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Next-generation OSS platforms: Faster time to market for new services

Jessica Scarpati

Vendors and pundits have been banging the drum for next-generation operational support system (OSS) platforms for nearly a decade, but carriers have been slow to pick up the beat. The

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impetus for adoption is there. Legacy custom-built systems don't suit newer telecom business models and more complex services. But upgrading those systems carries its own baggage in terms of the time, money and commitment required to unclutter and modernize telecom operations.

"A lot of them [operators] were burned during the telecom boom" in the late 1990s by OSS vendors that folded or made lousy products, said Shira Levine, a directing analyst at Infonetics Research. "They got sucked into the PowerPoint marketing material, and when it came down to actual deployment, [they learned that] you can't just pop an OSS [platform] into the middle of your network and expect it to work."

But next-generation OSS deployments are gaining traction, and a recent survey correlated improved operations with faster time to market, highlighting the need for carriers' OSS platforms to keep pace with the next-generation networks and services they support.

Global service providers identified two major barriers to launching new services quickly in a recent survey commissioned by Amdocs, an OSS/BSS vendor that counts AT&T, Verizon, Sprint Nextel Corp. and T-Mobile USA among its customers. Fifty-nine percent said they were stymied by the complexity of their technology environments, and 58% cited the systems changes required to launch new products as a problem. Both of these obstacles tie directly to the standard value propositions for next-generation OSS platform vendors.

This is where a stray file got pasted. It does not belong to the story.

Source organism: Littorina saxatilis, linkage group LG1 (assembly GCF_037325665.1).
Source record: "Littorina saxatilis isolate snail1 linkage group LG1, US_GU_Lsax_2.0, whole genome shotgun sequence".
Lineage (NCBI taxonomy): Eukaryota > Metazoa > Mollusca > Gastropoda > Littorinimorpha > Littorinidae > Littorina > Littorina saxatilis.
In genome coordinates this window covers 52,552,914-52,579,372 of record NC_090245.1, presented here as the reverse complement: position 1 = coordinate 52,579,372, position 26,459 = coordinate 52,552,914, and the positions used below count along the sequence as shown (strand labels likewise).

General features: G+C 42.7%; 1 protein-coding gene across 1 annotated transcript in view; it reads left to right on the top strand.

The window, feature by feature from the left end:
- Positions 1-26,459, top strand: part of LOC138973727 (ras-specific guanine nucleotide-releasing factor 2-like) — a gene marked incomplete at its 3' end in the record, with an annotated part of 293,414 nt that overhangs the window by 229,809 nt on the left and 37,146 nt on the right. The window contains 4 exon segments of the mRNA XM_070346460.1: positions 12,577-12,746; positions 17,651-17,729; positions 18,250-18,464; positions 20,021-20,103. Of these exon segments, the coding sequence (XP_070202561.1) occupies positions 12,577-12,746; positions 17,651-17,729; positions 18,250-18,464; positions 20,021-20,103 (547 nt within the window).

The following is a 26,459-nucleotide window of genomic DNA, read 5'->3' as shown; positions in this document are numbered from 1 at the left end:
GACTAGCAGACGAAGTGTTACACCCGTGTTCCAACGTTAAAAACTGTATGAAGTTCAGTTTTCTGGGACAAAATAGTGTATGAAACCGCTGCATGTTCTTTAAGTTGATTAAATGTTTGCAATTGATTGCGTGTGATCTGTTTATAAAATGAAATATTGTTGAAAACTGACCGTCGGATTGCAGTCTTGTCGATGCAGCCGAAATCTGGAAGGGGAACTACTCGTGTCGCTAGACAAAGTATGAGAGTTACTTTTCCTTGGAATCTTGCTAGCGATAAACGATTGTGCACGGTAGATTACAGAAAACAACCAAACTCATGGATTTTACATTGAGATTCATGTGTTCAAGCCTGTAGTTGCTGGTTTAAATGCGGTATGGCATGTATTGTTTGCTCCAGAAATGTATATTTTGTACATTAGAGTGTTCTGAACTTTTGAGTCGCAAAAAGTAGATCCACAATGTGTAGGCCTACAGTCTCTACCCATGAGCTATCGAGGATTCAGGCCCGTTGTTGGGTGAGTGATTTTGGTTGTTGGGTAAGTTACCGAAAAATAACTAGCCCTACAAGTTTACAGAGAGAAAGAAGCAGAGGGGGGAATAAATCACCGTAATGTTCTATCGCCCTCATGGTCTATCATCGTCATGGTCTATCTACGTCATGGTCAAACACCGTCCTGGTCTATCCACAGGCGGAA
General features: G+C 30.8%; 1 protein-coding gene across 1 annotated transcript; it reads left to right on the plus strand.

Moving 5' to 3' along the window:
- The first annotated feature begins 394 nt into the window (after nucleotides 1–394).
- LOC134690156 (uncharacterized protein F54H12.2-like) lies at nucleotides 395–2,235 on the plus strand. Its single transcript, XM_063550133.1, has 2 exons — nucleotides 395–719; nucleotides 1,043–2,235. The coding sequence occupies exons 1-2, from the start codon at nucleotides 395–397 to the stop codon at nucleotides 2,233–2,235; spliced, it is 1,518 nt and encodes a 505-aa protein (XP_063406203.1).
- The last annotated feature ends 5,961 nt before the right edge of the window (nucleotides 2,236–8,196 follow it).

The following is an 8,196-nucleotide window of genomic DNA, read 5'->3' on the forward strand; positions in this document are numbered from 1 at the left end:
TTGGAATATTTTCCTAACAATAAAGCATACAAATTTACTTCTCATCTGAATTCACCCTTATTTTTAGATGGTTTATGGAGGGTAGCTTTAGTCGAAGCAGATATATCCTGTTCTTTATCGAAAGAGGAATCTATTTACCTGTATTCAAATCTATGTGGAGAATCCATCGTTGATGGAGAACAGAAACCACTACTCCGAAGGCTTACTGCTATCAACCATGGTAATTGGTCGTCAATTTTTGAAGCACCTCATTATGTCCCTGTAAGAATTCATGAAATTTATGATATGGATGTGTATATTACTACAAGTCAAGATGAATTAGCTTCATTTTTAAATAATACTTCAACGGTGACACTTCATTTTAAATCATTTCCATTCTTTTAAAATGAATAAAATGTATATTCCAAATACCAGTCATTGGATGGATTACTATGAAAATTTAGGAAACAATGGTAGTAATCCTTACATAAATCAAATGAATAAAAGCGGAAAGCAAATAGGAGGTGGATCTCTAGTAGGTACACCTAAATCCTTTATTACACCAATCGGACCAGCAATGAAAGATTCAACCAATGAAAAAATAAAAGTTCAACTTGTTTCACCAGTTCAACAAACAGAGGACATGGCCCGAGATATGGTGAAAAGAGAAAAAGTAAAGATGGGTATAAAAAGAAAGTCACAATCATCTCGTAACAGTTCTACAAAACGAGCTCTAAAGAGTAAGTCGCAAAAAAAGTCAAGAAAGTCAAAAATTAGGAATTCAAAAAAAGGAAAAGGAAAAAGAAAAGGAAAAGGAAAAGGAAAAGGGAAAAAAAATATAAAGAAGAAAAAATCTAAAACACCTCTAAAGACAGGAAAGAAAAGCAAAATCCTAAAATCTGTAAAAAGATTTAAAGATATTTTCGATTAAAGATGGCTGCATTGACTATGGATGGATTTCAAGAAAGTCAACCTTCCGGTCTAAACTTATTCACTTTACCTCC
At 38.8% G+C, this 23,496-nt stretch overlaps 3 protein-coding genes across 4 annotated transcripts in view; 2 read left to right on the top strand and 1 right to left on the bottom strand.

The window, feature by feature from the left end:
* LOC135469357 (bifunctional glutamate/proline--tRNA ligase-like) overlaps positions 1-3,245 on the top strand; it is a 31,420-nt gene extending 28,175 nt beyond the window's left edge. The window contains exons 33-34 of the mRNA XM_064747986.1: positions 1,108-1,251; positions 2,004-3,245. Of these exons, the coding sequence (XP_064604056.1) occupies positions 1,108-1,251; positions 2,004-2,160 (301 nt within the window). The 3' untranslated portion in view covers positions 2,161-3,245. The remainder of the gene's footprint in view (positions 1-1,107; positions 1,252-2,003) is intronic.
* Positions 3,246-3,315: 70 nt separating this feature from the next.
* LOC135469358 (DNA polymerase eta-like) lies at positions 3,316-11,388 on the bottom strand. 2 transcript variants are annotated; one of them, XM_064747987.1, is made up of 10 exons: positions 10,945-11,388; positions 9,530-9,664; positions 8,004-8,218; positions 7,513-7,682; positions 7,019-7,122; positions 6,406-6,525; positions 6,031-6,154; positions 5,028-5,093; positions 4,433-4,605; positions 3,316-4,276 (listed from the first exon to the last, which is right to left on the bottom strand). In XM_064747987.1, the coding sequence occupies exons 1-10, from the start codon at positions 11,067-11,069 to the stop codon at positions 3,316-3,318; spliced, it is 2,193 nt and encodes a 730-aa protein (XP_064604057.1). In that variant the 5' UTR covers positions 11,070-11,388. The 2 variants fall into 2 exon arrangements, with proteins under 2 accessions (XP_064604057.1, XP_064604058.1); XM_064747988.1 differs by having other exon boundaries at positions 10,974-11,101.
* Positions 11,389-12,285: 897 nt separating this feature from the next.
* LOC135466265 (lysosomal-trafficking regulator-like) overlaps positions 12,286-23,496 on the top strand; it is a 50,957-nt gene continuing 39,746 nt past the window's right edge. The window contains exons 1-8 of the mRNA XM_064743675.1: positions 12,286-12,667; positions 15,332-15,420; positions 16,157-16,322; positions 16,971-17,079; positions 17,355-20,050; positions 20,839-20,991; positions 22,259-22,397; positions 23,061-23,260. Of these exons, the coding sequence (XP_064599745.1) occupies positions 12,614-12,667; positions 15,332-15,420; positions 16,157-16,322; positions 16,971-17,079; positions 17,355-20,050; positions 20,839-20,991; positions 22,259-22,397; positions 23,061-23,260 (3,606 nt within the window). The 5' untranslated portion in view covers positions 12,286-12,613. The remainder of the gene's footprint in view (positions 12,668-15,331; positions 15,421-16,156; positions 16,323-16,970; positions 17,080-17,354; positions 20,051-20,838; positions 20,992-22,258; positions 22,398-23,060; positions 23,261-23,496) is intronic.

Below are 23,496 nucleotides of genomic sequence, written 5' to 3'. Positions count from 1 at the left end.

[Service providers] do want to bring products to market quicker, but they've been saying that for 10 years. And the problem they have [with fulfilling that] is [due to problems on] the back end.

Nancee Ruzicka
Senior Research Analyst, Stratecast/Frost & Sullivan

Seventy percent of operators said they needed to modernize their operational environments to achieve a faster time to market, as compared to 59% of respondents to a similar 2008 survey.

"A lot of the legacy systems are still highly manual, so any time you add [subscribers] into them, you have the opportunity to screw it up, you have to build more time into the process ... and you're …  gluing [databases] together," Levine said. "It makes it really difficult to do things like service bundles or creative billing bundles, so there's definitely a need for more convergence in OSS."

The siloed history of BSS and OSS platforms

Legacy business support system (BSS) and OSS platforms—which support everything from billing to network equipment inventory to service activation—are notorious for being rigid, single-purpose systems that don't easily cross-reference information with each other. A call center agent or operations specialist might have to access three different databases to verify whether a subscriber receives phone, cable and broadband services—never mind how each should be billed.

While working as a network operations strategist for US West in the early 1990s, Nancee Ruzicka discovered that her own personal subscriber information was spread throughout 42 separate databases.